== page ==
posted by w0mbat at 12:47 PM on September 9, 2018


Move quickly and decisively on this and when in doubt always fall on the side of disassociating him from the project. You can always decide to bring him back in some capacity later, but right now there are a lot of people who are upset and looking for leadership. That’s your cue.

Intellectually, in our field of work, he is brilliant and a significant contributor and leader of many efforts.

It’s always tempting to treat people differently if they have special talents, but this would be a poor time to do that.

At the moment, I tell myself he must have suffered abuse as a child that left indelible psychological scars and this was a consequence.

We are the victims of victims, but that doesn’t relieve us of our responsibility to have our shit together. Compassion for everyone involved is a good thing as long as it doesn’t turn into making excuses.
posted by Tell Me No Lies at 1:48 PM on September 9, 2018 [3 favorites]


w0mbat, the convicted is a co-PI on a grant, and has been suspended from his work, which I assume involves this project. He can submit code anonymously all he wants, but his leadership role is over.

OP, I strongly suggest you get help writing the statements you will be sending out to your coauthors (because you have a large group) and the community. Your legal and/or ethics counsel will probably have input, the communications department may be able to help, and communications may connect with a victim's rights group as well. Your post does try to minimize your coauthor's crime (but he has a family! but he didn't *make* porn! but maybe he was abused!). So get other people to write/edit - you don't want your email getting forwarded to a media outlet as an example of what not to do. Try to get something out within a few days, since you already have a coauthor writing you with concerns.

You can and should immediately reassure the female coauthor who tried to withdraw that you want her to stay and you're working to get statements out.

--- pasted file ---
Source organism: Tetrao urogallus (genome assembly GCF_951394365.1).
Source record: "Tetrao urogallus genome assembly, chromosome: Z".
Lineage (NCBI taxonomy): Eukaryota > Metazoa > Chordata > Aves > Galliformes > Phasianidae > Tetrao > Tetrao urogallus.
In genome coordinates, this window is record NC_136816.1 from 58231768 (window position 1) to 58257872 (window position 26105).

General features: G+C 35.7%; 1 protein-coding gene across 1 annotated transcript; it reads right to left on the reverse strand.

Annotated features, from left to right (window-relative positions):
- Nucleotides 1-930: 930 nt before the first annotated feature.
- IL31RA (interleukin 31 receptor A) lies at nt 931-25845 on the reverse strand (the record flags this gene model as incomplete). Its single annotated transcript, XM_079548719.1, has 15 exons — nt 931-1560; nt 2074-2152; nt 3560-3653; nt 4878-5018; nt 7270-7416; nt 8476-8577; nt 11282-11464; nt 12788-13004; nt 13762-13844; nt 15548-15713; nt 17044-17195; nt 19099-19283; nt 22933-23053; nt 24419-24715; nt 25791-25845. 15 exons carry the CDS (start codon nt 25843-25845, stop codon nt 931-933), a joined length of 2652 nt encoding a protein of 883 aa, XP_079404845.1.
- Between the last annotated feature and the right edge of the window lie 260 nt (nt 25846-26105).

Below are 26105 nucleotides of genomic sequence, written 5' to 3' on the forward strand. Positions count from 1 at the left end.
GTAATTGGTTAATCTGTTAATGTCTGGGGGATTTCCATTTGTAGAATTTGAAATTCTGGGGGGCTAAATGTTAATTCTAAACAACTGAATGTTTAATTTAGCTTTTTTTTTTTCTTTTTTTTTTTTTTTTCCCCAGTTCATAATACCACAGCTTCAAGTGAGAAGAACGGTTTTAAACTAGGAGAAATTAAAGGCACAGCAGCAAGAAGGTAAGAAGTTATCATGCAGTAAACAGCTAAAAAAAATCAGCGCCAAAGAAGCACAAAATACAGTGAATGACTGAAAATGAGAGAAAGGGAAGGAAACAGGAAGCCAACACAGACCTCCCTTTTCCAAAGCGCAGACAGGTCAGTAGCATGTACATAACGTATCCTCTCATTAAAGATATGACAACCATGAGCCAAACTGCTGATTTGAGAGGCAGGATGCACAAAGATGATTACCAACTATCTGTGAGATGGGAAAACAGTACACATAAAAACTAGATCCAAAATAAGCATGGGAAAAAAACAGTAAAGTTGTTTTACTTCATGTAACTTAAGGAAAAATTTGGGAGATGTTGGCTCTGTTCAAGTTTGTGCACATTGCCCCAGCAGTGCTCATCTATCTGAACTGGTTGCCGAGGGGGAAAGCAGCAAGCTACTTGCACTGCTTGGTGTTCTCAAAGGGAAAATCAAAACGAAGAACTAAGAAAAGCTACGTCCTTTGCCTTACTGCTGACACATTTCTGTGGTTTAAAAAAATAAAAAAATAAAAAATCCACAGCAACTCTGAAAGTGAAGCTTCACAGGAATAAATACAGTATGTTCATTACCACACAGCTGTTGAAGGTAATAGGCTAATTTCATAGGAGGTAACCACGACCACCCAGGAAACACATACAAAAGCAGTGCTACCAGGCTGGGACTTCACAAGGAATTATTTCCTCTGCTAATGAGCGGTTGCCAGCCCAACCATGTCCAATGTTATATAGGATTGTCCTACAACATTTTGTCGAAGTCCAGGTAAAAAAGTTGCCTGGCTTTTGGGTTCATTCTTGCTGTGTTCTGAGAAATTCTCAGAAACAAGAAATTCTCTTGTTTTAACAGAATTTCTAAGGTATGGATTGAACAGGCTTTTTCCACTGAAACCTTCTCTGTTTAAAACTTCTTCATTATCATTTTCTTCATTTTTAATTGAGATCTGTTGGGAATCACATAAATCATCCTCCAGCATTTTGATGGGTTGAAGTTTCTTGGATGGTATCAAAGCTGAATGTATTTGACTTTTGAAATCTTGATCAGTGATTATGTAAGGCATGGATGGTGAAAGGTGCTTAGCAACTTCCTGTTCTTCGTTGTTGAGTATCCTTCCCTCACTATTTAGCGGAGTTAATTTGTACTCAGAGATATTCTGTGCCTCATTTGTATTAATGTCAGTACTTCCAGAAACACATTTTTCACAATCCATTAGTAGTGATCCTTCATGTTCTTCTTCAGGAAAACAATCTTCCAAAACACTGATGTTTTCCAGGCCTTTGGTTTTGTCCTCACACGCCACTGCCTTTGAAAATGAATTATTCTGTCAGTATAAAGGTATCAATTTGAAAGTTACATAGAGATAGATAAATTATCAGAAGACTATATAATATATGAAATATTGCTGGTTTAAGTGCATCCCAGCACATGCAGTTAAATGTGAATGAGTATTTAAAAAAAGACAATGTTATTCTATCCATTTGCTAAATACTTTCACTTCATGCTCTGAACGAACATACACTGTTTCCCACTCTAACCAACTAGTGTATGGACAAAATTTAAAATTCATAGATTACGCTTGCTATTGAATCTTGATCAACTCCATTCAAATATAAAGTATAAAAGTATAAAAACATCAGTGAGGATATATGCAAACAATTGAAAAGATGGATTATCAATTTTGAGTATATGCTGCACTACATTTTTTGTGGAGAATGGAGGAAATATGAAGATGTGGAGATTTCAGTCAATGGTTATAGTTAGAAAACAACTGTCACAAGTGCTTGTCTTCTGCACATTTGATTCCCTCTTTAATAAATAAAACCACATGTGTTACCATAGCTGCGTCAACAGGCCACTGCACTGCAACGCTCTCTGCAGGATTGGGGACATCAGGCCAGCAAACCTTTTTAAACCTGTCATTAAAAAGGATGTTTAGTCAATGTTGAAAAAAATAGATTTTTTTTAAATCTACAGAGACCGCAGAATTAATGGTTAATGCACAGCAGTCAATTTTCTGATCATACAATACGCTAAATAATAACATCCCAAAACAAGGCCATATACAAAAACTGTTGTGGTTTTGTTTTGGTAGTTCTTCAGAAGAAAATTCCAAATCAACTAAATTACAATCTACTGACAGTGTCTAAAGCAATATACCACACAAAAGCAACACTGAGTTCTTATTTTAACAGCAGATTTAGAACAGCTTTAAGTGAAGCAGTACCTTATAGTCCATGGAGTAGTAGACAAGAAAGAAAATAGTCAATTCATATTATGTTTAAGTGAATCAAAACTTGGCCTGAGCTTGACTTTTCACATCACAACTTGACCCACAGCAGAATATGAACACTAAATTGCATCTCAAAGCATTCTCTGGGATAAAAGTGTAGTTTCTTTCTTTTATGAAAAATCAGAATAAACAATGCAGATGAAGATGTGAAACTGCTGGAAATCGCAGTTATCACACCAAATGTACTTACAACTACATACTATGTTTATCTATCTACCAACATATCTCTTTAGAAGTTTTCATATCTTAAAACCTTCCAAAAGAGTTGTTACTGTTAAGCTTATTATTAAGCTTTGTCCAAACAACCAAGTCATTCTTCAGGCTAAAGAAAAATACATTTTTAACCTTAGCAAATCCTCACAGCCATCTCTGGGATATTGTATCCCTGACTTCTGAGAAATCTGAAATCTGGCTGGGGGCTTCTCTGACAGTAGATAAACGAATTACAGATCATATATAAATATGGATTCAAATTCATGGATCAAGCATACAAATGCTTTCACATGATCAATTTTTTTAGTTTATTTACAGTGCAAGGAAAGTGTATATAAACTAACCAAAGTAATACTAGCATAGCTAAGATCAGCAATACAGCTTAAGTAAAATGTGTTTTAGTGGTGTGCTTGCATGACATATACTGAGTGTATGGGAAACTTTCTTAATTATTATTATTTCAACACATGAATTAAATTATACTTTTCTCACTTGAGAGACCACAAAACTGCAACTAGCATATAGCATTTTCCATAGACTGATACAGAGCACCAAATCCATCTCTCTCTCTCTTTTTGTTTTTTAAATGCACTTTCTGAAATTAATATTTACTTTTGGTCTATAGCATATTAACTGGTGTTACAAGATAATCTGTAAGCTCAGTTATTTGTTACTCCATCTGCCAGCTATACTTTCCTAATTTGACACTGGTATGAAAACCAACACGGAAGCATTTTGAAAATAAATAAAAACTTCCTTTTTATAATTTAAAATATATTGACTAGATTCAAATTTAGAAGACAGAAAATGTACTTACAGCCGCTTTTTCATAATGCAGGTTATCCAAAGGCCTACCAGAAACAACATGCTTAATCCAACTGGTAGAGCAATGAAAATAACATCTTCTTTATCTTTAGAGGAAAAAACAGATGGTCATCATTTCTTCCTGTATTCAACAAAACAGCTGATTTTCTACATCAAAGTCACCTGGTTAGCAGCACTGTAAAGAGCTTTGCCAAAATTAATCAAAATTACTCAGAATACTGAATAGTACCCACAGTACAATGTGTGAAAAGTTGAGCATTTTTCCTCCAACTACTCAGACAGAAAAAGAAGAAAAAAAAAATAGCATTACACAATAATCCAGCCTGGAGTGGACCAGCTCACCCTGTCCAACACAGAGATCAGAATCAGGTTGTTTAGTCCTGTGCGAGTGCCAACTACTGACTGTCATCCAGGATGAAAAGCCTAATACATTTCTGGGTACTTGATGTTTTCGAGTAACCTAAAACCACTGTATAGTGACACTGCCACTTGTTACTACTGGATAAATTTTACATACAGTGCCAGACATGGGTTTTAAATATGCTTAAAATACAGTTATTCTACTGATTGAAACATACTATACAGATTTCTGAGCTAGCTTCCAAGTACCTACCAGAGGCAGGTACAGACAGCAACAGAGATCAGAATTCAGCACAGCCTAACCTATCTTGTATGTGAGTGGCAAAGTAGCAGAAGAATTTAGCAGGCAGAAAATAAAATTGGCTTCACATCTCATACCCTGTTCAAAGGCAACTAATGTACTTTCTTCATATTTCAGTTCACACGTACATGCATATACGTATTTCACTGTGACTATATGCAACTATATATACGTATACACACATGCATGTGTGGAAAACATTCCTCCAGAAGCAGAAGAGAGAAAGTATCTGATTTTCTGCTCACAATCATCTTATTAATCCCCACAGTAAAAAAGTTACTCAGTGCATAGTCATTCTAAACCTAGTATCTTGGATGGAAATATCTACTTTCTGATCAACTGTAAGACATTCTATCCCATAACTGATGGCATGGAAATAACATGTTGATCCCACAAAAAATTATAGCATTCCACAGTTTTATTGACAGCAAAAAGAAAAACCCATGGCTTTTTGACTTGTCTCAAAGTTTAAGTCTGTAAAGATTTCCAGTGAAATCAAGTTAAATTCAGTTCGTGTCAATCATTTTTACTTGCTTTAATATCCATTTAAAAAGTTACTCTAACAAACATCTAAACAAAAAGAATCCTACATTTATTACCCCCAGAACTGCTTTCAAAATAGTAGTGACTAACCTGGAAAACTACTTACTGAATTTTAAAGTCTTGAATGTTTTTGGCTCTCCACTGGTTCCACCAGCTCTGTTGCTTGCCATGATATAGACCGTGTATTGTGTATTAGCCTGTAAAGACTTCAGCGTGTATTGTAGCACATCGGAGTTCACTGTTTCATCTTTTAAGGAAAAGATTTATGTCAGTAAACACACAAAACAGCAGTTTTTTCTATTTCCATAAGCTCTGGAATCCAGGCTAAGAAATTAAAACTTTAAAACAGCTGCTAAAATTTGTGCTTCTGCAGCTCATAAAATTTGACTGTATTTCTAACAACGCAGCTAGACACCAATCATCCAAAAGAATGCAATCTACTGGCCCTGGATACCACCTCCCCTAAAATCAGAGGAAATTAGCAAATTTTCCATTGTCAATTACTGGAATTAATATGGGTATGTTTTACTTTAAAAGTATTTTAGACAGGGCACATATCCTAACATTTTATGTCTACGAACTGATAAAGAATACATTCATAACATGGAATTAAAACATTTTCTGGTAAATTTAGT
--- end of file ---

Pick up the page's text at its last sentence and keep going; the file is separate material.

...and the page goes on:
posted by momus_window at 3:38 PM on September 9, 2018 [11 favorites]


Just want to clarify two things from OP people seem to be missing just for clarity's sake.

The predator was given a suspended sentence. OP was unsure what the predator's status is with his institution.

In case that affects anyone's answer.
posted by Fukiyama at 6:53 PM on September 9, 2018


The predator was given a suspended sentence. OP was unsure what the predator's status is with his institution.

OP, as you no doubt are aware people go batshit when crimes involving sex come up, doubly so when children are involved. This is a bad time to expect people to be making nuanced judgements based on the mundane reality of the case. Assume they stopped hearing anything after "child pornography".

So to repeat my advice above: move aggressively to completely disassociate him from the project. Be very clear to project members that is what is happening. There is always time to revisit that when the immediate crisis has passed. You’ll understand your feelings a lot better then too.

This is just triage of course, but your project could be in real trouble internally and externally unless you stay ahead of this.
posted by Tell Me No Lies at 8:19 PM on September 9, 2018 [2 favorites]